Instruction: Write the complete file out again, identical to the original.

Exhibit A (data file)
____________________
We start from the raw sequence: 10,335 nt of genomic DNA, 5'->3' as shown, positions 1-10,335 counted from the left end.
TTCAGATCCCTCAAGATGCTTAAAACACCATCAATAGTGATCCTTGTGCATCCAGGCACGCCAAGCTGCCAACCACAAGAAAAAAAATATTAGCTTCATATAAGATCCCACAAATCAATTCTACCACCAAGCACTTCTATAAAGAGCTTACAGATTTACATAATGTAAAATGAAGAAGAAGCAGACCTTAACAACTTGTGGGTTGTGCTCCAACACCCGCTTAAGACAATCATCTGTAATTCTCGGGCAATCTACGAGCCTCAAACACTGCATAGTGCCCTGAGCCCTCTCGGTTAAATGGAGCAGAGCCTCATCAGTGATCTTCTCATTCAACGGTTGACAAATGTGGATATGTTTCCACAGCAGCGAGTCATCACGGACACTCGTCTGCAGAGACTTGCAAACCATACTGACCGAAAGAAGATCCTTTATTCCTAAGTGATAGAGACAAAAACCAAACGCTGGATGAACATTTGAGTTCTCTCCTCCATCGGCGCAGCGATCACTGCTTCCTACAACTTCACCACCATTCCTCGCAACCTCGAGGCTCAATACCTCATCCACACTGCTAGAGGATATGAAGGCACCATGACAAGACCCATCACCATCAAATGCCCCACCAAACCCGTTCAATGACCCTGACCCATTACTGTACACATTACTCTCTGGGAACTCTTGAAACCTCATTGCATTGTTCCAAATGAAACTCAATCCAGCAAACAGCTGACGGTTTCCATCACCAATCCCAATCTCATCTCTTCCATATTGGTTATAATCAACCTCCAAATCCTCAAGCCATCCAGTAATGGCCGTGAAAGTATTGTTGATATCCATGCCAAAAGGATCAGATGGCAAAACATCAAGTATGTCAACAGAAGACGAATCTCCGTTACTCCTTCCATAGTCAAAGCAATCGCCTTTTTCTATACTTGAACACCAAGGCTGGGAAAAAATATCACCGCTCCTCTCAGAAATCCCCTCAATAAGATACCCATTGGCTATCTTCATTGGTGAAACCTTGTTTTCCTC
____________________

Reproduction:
We start from the raw sequence: 10,335 nt of genomic DNA, 5'->3' as shown, positions 1-10,335 counted from the left end.
TTCAGATCCCTCAAGATGCTTAAAACACCATCAATAGTGATCCTTGTGCATCCAGGCACGCCAAGCTGCCAACCACAAGAAAAAAAATATTAGCTTCATATAAGATCCCACAAATCAATTCTACCACCAAGCACTTCTATAAAGAGCTTACAGATTTACATAATGTAAAATGAAGAAGAAGCAGACCTTAACAACTTGTGGGTTGTGCTCCAACACCCGCTTAAGACAATCATCTGTAATTCTCGGGCAATCTACGAGCCTCAAACACTGCATAGTGCCCTGAGCCCTCTCGGTTAAATGGAGCAGAGCCTCATCAGTGATCTTCTCATTCAACGGTTGACAAATGTGGATATGTTTCCACAGCAGCGAGTCATCACGGACACTCGTCTGCAGAGACTTGCAAACCATACTGACCGAAAGAAGATCCTTTATTCCTAAGTGATAGAGACAAAAACCAAACGCTGGATGAACATTTGAGTTCTCTCCTCCATCGGCGCAGCGATCACTGCTTCCTACAACTTCACCACCATTCCTCGCAACCTCGAGGCTCAATACCTCATCCACACTGCTAGAGGATATGAAGGCACCATGACAAGACCCATCACCATCAAATGCCCCACCAAACCCGTTCAATGACCCTGACCCATTACTGTACACATTACTCTCTGGGAACTCTTGAAACCTCATTGCATTGTTCCAAATGAAACTCAATCCAGCAAACAGCTGACGGTTTCCATCACCAATCCCAATCTCATCTCTTCCATATTGGTTATAATCAACCTCCAAATCCTCAAGCCATCCAGTAATGGCCGTGAAAGTATTGTTGATATCCATGCCAAAAGGATCAGATGGCAAAACATCAAGTATGTCAACAGAAGACGAATCTCCGTTACTCCTTCCATAGTCAAAGCAATCGCCTTTTTCTATACTTGAACACCAAGGCTGGGAAAAAATATCACCGCTCCTCTCAGAAATCCCCTCAATAAGATACCCATTGGCTATCTTCATTGGTGAAACCTTGTTTTCCTC